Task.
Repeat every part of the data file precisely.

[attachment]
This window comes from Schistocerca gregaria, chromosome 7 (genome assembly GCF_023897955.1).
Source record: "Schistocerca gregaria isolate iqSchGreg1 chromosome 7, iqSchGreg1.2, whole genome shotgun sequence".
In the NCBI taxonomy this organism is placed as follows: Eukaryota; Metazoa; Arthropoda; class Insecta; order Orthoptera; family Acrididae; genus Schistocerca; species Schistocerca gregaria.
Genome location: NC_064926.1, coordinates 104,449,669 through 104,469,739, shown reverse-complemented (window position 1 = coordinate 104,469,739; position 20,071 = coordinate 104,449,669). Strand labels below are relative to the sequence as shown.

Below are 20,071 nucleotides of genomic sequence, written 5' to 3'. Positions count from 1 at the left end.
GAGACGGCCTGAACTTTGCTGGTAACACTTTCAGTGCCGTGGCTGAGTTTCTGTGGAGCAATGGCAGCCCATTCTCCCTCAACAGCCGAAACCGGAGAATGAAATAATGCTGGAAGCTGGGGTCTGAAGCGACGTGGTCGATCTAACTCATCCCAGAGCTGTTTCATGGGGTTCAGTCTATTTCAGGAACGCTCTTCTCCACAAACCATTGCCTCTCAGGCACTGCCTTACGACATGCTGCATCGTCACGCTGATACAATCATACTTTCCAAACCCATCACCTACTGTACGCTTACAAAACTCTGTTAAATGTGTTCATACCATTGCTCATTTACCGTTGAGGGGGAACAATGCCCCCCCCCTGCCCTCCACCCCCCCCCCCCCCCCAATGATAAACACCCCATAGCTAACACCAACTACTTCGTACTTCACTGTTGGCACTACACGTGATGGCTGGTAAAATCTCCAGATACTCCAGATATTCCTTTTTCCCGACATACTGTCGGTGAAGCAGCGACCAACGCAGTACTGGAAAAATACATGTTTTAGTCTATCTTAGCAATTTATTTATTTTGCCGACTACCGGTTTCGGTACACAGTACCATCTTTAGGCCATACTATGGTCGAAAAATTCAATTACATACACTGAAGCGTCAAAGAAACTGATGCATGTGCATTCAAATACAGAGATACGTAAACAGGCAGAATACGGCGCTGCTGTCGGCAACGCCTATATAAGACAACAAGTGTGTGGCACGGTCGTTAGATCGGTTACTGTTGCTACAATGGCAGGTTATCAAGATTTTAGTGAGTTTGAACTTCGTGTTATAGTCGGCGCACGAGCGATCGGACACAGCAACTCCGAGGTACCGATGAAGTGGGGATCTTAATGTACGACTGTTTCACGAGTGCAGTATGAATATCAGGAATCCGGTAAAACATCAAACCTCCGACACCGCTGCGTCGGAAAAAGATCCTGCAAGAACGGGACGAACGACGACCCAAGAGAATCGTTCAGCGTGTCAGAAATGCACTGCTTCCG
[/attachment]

This window comes from Schistocerca gregaria, chromosome 7 (genome assembly GCF_023897955.1).
Source record: "Schistocerca gregaria isolate iqSchGreg1 chromosome 7, iqSchGreg1.2, whole genome shotgun sequence".
In the NCBI taxonomy this organism is placed as follows: Eukaryota; Metazoa; Arthropoda; class Insecta; order Orthoptera; family Acrididae; genus Schistocerca; species Schistocerca gregaria.
Genome location: NC_064926.1, coordinates 104,449,669 through 104,469,739, shown reverse-complemented (window position 1 = coordinate 104,469,739; position 20,071 = coordinate 104,449,669). Strand labels below are relative to the sequence as shown.

Below are 20,071 nucleotides of genomic sequence, written 5' to 3'. Positions count from 1 at the left end.
GAGACGGCCTGAACTTTGCTGGTAACACTTTCAGTGCCGTGGCTGAGTTTCTGTGGAGCAATGGCAGCCCATTCTCCCTCAACAGCCGAAACCGGAGAATGAAATAATGCTGGAAGCTGGGGTCTGAAGCGACGTGGTCGATCTAACTCATCCCAGAGCTGTTTCATGGGGTTCAGTCTATTTCAGGAACGCTCTTCTCCACAAACCATTGCCTCTCAGGCACTGCCTTACGACATGCTGCATCGTCACGCTGATACAATCATACTTTCCAAACCCATCACCTACTGTACGCTTACAAAACTCTGTTAAATGTGTTCATACCATTGCTCATTTACCGTTGAGGGGGAACAATGCCCCCCCCCTGCCCTCCACCCCCCCCCCCCCCCCAATGATAAACACCCCATAGCTAACACCAACTACTTCGTACTTCACTGTTGGCACTACACGTGATGGCTGGTAAAATCTCCAGATACTCCAGATATTCCTTTTTCCCGACATACTGTCGGTGAAGCAGCGACCAACGCAGTACTGGAAAAATACATGTTTTAGTCTATCTTAGCAATTTATTTATTTTGCCGACTACCGGTTTCGGTACACAGTACCATCTTTAGGCCATACTATGGTCGAAAAATTCAATTACATACACTGAAGCGTCAAAGAAACTGATGCATGTGCATTCAAATACAGAGATACGTAAACAGGCAGAATACGGCGCTGCTGTCGGCAACGCCTATATAAGACAACAAGTGTGTGGCACGGTCGTTAGATCGGTTACTGTTGCTACAATGGCAGGTTATCAAGATTTTAGTGAGTTTGAACTTCGTGTTATAGTCGGCGCACGAGCGATCGGACACAGCAACTCCGAGGTACCGATGAAGTGGGGATCTTAATGTACGACTGTTTCACGAGTGCAGTATGAATATCAGGAATCCGGTAAAACATCAAACCTCCGACACCGCTGCGTCGGAAAAAGATCCTGCAAGAACGGGACGAACGACGACCCAAGAGAATCGTTCAGCGTGTCAGAAATGCACTGCTTCCG